Ontario reaches deal with last teachers’ union ending tense bargaining round
By Shawn Jeffords/The Canadian Press
By Shawn Jeffords/The Canadian Press
The Ontario government has brought a contentious round of bargaining with the province’s teachers to an end, reaching a tentative deal with the final major union without a contract.
The province and Ontario Secondary School Teachers’ Federation announced the tentative agreement Monday, bringing to a close a round of negotiations highlighted by strikes and walkouts.
Union president Harvey Bischof said the teachers did not get everything they wanted in the agreement, but the deal will provide stability in the province’s schools, which have been shuttered because of the COVID-19 pandemic.
“While this tentative agreement does not satisfy all of our concerns, we recognize the current environment we are in and the need for students to have stability once this emergency is over,” Bischof said.
Bischof said the public health crisis changed the dynamics around the talks.
“These are extraordinary times,” he said in a statement.
“When we began negotiations nearly a year ago, no one could have anticipated the situation we face today.”
In recent months, the province has reached tentative contracts with three other teachers’ unions: the Elementary Teachers’ Federation of Ontario, the Ontario English Catholic Teachers’ Association and the Association des enseignantes et des enseignants franco-ontariens.
Education Minister Stephen Lecce said the deal advances the priorities of both parents and students.
“During this entire process, our aim was to ensure our young people receive the best education we can offer, so they can develop the skills they need to succeed in the classroom and in the jobs of the future,” he said in a statement Monday.
Union vote expected next month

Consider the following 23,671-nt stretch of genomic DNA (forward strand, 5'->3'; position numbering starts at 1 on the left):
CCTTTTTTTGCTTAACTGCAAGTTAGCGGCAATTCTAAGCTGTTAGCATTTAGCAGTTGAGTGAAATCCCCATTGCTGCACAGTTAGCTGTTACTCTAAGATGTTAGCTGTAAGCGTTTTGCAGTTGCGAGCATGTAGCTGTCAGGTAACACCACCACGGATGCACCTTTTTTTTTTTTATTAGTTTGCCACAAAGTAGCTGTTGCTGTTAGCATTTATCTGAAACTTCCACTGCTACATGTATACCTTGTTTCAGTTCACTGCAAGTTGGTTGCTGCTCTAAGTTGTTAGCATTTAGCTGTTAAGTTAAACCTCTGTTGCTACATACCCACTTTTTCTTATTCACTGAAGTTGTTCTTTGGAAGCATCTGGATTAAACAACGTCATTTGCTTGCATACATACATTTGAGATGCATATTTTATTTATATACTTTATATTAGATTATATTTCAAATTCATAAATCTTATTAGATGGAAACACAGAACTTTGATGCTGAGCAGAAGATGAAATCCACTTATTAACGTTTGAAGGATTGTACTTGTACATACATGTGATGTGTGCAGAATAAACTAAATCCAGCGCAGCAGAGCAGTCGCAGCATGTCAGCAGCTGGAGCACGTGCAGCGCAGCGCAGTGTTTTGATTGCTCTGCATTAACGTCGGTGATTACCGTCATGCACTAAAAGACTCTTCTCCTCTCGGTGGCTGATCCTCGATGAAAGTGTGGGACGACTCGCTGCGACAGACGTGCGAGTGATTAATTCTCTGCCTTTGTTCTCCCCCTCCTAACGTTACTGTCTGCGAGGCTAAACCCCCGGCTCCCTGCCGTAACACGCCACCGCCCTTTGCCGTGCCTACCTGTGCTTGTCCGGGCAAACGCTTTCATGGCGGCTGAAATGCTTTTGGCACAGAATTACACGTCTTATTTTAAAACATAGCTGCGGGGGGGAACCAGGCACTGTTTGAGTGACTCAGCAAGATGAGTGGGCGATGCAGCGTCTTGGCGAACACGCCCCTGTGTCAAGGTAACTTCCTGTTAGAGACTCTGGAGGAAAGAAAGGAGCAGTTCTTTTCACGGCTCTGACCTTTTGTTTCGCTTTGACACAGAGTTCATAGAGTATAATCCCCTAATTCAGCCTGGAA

Details of the tentative agreement were not immediately available, but the union’s 60,000 members could vote on it early next month.
The union returned to the table with the government in April after only conducting informal talks since December.
OSSTF had previously said it was fighting against the Progressive Conservative government’s moves to increase class sizes and mandatory online learning — proposals the Tories largely reversed several months ago.
Lecce maintained the talks were about compensation, with the government offering teachers a one per cent salary increase and the teachers’ asking for approximately two per cent.
Last month, The Canadian Press obtained a memo of highlights that the Elementary Teachers’ Federation of Ontario sent to its members about the tentative contract deal it recently reached with the provincial government.
Ontario’s elementary teachers have agreed to salary increases of one per cent a year for three years, but will get higher benefit increases than the government originally sought.
The government had previously said it would not budge beyond an offer to increase both wages and benefits by one per cent per year, but ETFO secured four per cent annual increases to benefits.
The Ontario English Catholic Teachers’ Association also agreed to one per cent on salary and four per cent on benefits, according to a confidential memo obtained by The Canadian Press.
The OECTA deal also agrees to average high school class sizes of 23 _ up from 22 last year. The government came out with that offer — down significantly from its original target of 28 — shortly before the deal was reached.
The deal also includes opt-out provisions for e-learning courses.
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